Q: How does FUS fit into M.D. Anderson’s overall prostate program? What percentage of patients get FUS treatment compared to other approaches? Is this changing? How many patients have you/M.D. Anderson treated with focused ultrasound for the prostate?
We are just beginning to lay the ground work to bring FUS into our program. We actively participated in all US trials of HIFU for prostate cancer, both EDAP- and SonaCare-sponsored FDA registration trials. So we have one of the nation’s largest experiences with both major HIFU platforms during their research and investigation phases. This will enable us to quickly ramp up our therapeutic program once the equipment has been purchased.
Q: Please tell us about your research/treatment team – internal/external collaborators?
My team consists of two GU radiologists dedicated to prostate MRI interpretation, two interventional radiologists pursuing alternative approaches to prostate access (e.g. transgluteal rather than transrectal), a single dedicated GU pathologist, two dedicated research nurses, and multiple operating room technicians who have worked with me and my team to develop the FUS platform during clinical trials and the Image guided prostate biopsy program we now run.
Q: Can you share some thoughts about what the FDA approvals of SonaCare and Ablatherm for the ablation of prostate tissue mean for men with prostate disease in the US?
These approvals will allow men access to the la technology for effective prostate cancer treatment without having to travel outside of the US for care. It will greatly impact the number of men who can afford this treatment and have reliable follow-up and after care from the same physician and team who performed the treatment, something gravely lacking prior to these approvals.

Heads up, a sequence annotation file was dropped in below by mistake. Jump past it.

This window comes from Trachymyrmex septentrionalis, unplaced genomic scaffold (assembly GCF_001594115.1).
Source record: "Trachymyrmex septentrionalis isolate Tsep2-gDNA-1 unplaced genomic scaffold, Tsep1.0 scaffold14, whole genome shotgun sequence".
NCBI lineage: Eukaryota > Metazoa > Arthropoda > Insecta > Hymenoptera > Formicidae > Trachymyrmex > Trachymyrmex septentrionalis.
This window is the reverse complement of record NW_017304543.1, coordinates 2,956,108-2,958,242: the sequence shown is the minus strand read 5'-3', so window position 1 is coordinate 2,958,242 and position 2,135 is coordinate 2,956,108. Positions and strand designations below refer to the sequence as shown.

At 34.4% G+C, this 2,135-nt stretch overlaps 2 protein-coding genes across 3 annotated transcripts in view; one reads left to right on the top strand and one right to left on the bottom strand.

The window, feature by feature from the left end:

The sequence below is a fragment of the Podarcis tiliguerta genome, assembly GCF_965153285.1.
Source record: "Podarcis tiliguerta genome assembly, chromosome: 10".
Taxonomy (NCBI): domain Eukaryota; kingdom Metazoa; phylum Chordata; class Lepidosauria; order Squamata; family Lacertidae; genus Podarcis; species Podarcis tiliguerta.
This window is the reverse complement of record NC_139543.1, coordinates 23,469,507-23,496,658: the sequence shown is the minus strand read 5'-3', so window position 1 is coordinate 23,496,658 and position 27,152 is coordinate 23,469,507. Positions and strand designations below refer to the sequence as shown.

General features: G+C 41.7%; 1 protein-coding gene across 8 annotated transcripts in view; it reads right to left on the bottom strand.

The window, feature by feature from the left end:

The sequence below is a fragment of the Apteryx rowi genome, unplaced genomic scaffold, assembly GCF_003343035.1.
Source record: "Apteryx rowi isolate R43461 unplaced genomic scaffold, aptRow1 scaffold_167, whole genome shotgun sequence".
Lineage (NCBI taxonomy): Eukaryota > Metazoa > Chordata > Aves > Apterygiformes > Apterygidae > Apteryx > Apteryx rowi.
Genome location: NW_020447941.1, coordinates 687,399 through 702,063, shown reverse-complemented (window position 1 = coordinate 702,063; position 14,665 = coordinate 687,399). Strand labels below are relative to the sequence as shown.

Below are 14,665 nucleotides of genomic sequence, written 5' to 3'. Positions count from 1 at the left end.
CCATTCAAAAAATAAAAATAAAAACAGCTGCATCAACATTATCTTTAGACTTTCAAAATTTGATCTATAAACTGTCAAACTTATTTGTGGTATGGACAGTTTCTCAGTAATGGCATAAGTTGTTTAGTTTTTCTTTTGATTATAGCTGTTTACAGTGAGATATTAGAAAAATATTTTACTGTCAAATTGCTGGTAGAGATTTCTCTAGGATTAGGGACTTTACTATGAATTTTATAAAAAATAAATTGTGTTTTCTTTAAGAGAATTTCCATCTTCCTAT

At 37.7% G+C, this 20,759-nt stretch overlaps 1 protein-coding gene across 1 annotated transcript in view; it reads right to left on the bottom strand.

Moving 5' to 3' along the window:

Q: Where do you think that FUS should fit in the treatment of prostate cancer?
I feel this will have the grea impact on men with minimal disease seeking treatment that want to avoid the side-effects of radical treatments (radical radiation therapy, radical prostatectomy) and find the decades of repeat prostate biopsy and guessing associated with active surveillance equally unpalatable. At the beginning there will be the naysayers and there will be a learning curve; that is why it is important for men seeking this in the US to come to centers such as M.D. Anderson who have extensive experience with this therapy while others are just beginning their experience. With time, the scope of patients who will effectively be treated with FUS will grow.
Q: What do you think about the potential role of the Focused Ultrasound Foundation in advancing the technology for prostate treatment?
We need patient advocacy to overcome some of the internal political and financial head winds to change in the care of men with prostate cancer. The diagnosis and treatment of prostate cancer has made a lot of money for many people in medicine related fields. Anytime you are talking about a paradigm shift in the treatment of this most common of diseases, these parties are at risk of losing their share of the pie and will vigorously push back, often with unsubstantiated claims. The focused Ultrasound Foundation can serve as a rational voice coming from the only party that should really matter in this debate, the patient.